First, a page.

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    • Frequently Asked Questions About Celiac Disease   09/30/2015

      This FAQ on celiac disease will guide you to all of the basic information you will need to know about the disease, its diagnosis, testing methods, a gluten-free diet, etc.   Subscribe to FREE email alerts What are the major symptoms of celiac disease? Celiac Disease Symptoms What testing is available for celiac disease? - list blood tests, endo with biopsy, genetic test and enterolab (not diagnostic) Celiac Disease Screening Interpretation of Celiac Disease Blood Test Results Can I be tested even though I am eating gluten free? How long must gluten be taken for the serological tests to be meaningful? The Gluten-Free Diet 101 - A Beginner's Guide to Going Gluten-Free Is celiac inherited? Should my children be tested? Ten Facts About Celiac Disease Genetic Testing Is there a link between celiac and other autoimmune diseases? Celiac Disease Research: Associated Diseases and Disorders Is there a list of gluten foods to avoid? Unsafe Gluten-Free Food List (Unsafe Ingredients) Is there a list of gluten free foods? Safe Gluten-Free Food List (Safe Ingredients) Gluten-Free Alcoholic Beverages Distilled Spirits (Grain Alcohols) and Vinegar: Are they Gluten-Free? Where does gluten hide? Additional Things to Beware of to Maintain a 100% Gluten-Free Diet Free recipes: Gluten-Free Recipes Where can I buy gluten-free stuff? Support this site by shopping at The Store. For Additional Information: Subscribe to: Journal of Gluten Sensitivity


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  1.   The quoted section ends up not being about Celiacs.  The quoted section is pointing out the odd experimental result that when you give the original wheat product that has starch and gluten together, that this gives a much different digestive result than taking the gluten-free wheat starch and adding the gluten back in separately.   It's interesting information in any case, and it might partly explain why some wheat meals cause dramatic effects for Celiacs, but other wheat meals meals seem to be much more benign.   Again, I'm accepting your point and every else's point that Celiacs have zero tolerance for gluten in any form.
  2.   I think you are right about this.   The way it is presented - particularly in a chapter about Celiac disease - is a little misleading.   Thank you for making this clear.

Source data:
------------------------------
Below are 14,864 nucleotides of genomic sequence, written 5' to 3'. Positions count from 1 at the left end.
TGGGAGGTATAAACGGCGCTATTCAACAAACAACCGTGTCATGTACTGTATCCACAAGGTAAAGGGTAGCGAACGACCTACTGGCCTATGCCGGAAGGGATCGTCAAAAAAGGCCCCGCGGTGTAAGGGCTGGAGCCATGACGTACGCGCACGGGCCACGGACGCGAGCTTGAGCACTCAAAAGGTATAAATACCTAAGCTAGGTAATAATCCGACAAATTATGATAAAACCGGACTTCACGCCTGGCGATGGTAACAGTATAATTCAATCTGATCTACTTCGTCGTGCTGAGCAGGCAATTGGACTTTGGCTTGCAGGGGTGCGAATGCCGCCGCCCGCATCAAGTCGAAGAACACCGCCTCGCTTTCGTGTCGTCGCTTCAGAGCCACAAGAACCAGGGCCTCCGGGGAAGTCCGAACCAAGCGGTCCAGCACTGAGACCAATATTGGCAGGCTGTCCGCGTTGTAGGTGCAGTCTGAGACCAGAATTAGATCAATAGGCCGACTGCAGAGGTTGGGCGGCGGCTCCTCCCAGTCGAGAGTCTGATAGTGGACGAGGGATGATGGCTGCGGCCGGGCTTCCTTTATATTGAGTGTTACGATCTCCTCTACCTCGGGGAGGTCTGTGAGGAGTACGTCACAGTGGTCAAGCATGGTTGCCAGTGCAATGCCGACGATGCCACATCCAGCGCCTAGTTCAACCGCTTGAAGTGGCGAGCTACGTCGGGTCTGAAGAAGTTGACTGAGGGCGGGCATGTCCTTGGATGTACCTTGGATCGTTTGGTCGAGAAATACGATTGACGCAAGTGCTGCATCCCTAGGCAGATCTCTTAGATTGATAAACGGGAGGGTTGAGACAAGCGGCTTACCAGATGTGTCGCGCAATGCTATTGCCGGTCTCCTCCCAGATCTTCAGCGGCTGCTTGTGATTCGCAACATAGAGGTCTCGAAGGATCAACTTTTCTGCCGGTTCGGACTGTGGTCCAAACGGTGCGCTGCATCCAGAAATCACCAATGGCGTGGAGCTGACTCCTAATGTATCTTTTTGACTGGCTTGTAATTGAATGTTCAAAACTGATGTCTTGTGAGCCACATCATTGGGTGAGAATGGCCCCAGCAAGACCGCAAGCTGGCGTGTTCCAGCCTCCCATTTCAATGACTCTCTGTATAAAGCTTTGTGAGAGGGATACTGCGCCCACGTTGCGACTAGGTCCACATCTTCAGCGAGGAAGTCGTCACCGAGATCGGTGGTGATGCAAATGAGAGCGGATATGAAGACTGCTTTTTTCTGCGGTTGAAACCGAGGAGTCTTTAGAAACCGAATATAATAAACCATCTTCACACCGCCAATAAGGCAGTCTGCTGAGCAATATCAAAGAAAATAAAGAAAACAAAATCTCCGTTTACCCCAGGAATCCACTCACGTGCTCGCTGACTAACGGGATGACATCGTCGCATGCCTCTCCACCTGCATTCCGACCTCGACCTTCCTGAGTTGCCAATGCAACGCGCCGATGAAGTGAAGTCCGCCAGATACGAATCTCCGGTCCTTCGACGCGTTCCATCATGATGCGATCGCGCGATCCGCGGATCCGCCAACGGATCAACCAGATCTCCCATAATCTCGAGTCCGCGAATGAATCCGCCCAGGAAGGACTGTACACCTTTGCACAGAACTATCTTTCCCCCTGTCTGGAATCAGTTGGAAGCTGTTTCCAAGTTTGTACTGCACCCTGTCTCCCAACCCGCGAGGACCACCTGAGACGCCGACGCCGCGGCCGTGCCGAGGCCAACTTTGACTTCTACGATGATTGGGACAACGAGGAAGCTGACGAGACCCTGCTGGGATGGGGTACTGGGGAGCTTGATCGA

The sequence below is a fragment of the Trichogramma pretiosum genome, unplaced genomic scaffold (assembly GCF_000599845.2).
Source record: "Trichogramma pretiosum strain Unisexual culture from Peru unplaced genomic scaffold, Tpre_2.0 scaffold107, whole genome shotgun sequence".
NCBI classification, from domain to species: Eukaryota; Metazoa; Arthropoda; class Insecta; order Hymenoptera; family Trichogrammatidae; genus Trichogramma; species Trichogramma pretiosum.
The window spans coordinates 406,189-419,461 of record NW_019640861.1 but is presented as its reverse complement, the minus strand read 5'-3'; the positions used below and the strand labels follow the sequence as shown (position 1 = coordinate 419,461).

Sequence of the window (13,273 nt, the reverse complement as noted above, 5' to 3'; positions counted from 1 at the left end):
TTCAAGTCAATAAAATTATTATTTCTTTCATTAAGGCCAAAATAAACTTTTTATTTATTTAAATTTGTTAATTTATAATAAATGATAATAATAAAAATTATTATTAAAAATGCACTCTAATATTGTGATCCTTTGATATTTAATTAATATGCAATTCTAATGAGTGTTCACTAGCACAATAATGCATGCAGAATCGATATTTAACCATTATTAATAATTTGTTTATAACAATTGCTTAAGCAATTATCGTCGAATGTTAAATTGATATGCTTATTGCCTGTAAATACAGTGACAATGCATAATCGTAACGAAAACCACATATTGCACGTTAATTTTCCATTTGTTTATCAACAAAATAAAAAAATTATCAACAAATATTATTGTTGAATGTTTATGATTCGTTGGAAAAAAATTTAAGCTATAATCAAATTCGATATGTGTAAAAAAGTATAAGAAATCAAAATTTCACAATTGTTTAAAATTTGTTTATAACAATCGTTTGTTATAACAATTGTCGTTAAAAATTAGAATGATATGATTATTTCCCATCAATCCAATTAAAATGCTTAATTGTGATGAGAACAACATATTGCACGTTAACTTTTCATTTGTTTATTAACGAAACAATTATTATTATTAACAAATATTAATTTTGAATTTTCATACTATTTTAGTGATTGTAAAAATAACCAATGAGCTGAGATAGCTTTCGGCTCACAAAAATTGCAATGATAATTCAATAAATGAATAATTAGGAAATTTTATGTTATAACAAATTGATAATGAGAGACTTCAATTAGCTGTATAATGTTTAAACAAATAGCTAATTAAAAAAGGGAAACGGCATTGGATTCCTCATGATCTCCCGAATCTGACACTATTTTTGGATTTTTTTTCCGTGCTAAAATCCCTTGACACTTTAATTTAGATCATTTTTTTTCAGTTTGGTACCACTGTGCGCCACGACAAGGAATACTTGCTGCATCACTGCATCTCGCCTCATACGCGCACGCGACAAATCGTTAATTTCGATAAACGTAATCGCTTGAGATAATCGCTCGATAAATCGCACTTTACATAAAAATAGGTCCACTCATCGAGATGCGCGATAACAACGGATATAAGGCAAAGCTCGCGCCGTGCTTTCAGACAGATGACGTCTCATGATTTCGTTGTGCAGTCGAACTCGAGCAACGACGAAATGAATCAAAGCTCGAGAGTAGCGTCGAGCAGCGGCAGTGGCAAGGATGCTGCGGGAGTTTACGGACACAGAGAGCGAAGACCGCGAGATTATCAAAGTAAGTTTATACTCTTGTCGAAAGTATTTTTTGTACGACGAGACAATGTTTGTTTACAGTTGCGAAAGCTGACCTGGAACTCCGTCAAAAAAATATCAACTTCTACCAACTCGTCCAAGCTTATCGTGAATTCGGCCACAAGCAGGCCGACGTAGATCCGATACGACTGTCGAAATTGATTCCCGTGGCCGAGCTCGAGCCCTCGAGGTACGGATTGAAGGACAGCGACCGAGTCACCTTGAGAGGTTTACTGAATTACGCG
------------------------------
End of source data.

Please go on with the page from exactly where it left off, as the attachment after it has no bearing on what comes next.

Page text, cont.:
3.   Specific Carbohydrate Diet (SCD) is not the invention of the author of the book I quoted.   The SCD was created by Dr Sidney Haas, one of the most respected doctors and early investigators of Celiac disease.   In reviewing the citations in the section I quoted on Pubmed, you would be surprised at how little research has advanced in 20 years.   I guess the research grants are all going to cancer drugs.
  4.     Wheat starch is the carbohydrate portion of the wheat.  Gliadin is a peptide.  It is possible to separate these two elements, leaving just the pure carbohydrate.   Are you asking me what is the chemical process by which these two are separated? It's not clear where your confusion is or what your question is.   It is interesting that some studies show that when you feed just wheat starch - with the gluten removed - to celiacs, they do just as well as a stricter gluten-free diet:   Other research acknowledges this point but makes the additional point it is not well studied or understood:   I'm going to accept at this point that combining gluten to gluten-free wheat starch is probably not a great idea, for a Celiac.     Another fantasy bites the dust.   Just as a point of order:  the Specific Carbohydrate Diet (SCD) is one of the best respected nutritional approaches to inflammatory bowel disease.   It's not just another diet book.  I would also ask you to review the history of the Celiac disease.   One of the most important figures of the last 100 years in this disease is Dr Sidney Haas.  In 1951 Dr Haas published a famous book named "The Management of Celiac Disease" which advocated the SCD as a treatment for Celiac.   Many Celiacs who partly resolve their symptoms by removing gluten from the diet later completely resolve all symptoms by addressing the more stringent dietary restrictions of the SCD.